A research team led by Cleveland Clinic has successfully engineered a complex hand movement sensation in patients with upper limb amputations. Scientists believe in the future this breakthrough may help patients with upper limb amputations improve their ability to control prostheses, manage daily activities and improve their quality of life.
“By restoring the intuitive feeling of limb movement – the sensation of opening and closing your hand – we are able to blur the lines between what the patients’ brains perceived as ‘self’ versus ‘machine’,” says lead researcher Paul Marasco, Ph.D., head of the Laboratory for Bionic Integration in Cleveland Clinic’s Lerner Research Institute. “These findings have important implications for improving human-machine interactions and bring us closer than ever before to providing people with amputation with complete restoration of natural arm function.”
The novel method creates an illusory perception that the patient’s own missing hand is moving. The scientists used small, but powerful, robots to vibrate specific muscles in patients. The vibrations “turned to” the patients’ movement sensation, making them feel that their hands and fingers were moving and that they were a unified part of their own body. When the patients in the study felt their missing hands while restraining their bionic prostheses, they were able to make complex grip patterns to perform particular tasks as well or even better than able-bodied folks.
These perceptual illusions induce a sense of activity over the movements of the prosthetic hand (i.e., users feel they are controlling movements) – a sense that’s not achievable with currently available prostheses, according to Dr. Marasco.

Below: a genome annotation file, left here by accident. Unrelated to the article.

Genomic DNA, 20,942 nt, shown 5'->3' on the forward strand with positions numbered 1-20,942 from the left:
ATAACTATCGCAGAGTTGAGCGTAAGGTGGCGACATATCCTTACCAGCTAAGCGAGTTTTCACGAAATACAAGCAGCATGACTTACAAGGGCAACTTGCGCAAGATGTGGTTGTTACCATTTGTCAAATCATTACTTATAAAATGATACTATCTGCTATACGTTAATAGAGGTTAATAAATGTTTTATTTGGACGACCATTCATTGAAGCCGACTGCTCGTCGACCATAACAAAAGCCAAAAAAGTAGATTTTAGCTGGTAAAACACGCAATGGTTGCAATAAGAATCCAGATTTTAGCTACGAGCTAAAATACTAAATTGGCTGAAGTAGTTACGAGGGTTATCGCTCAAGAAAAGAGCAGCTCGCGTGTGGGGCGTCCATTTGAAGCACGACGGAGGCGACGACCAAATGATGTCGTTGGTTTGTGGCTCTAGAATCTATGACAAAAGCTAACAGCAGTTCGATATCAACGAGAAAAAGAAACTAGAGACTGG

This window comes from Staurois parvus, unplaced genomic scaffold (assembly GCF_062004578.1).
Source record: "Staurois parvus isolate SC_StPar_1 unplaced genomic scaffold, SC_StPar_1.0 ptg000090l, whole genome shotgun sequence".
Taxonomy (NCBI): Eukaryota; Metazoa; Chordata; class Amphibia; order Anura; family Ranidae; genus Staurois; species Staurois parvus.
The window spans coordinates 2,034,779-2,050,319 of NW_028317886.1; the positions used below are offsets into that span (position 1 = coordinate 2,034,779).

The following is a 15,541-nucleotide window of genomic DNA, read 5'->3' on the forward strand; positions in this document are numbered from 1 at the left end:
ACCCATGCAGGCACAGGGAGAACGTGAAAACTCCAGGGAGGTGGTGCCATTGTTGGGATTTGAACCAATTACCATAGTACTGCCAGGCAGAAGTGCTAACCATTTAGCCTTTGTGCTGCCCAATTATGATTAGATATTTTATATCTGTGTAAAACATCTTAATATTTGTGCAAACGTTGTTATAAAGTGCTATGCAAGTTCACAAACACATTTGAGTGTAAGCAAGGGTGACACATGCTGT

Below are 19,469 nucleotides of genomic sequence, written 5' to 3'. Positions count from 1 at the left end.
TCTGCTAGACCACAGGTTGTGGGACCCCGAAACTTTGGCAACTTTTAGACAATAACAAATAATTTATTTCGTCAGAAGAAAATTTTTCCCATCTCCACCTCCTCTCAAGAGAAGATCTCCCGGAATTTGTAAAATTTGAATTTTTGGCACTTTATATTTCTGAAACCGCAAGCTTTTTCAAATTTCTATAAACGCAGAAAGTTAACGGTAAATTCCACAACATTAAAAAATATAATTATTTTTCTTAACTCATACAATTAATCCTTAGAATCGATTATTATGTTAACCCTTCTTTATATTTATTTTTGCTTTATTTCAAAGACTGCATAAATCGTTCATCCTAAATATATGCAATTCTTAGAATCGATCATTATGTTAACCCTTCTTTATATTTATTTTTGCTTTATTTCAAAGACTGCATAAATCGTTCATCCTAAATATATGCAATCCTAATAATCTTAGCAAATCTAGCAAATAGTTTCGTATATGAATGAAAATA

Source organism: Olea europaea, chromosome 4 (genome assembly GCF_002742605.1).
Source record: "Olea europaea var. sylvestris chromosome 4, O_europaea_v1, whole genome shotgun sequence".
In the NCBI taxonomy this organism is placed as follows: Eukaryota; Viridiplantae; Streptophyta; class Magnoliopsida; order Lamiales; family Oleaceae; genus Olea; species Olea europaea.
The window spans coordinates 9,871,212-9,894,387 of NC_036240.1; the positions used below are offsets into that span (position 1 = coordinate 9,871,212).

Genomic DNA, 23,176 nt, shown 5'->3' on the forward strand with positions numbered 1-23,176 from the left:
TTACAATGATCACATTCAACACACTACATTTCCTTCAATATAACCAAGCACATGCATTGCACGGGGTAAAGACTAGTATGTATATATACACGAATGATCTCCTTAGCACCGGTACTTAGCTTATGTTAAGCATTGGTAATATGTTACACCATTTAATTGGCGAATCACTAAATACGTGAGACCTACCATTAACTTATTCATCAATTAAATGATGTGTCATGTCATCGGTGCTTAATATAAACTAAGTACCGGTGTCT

“When hooked up to the system and without any training, our subjects say they can feel that their arm is present,” he says. “When we unhook them, they report that their arm vanishes. The brain interprets the signals from our system very effectively.”
When an able-bodied person moves, his brain continuously receives feedback regarding the progress of his movement. This unconscious sense prevents the person from making an error in his movement, like overreaching, and allows the body to make needed adjustments. Amputees lose this necessary feedback, however, and as a result, fail to control their prostheses without keeping an eye on them carefully at all times.
The new study has revealed that when strategic muscle vibration causes a sense of missing limb movement, it gives the patients with better spatial awareness and enhanced motor control without needing to keep an eye on their prostheses. In addition, the sensation of movement made the bionic arms feel more like “self.”
The team is moving forward with exploring ways to expand these techniques in patients who lost a leg, or those who are unable to move their limbs due to a stroke.
The researchers published their findings in the journal Science Translational Medicine.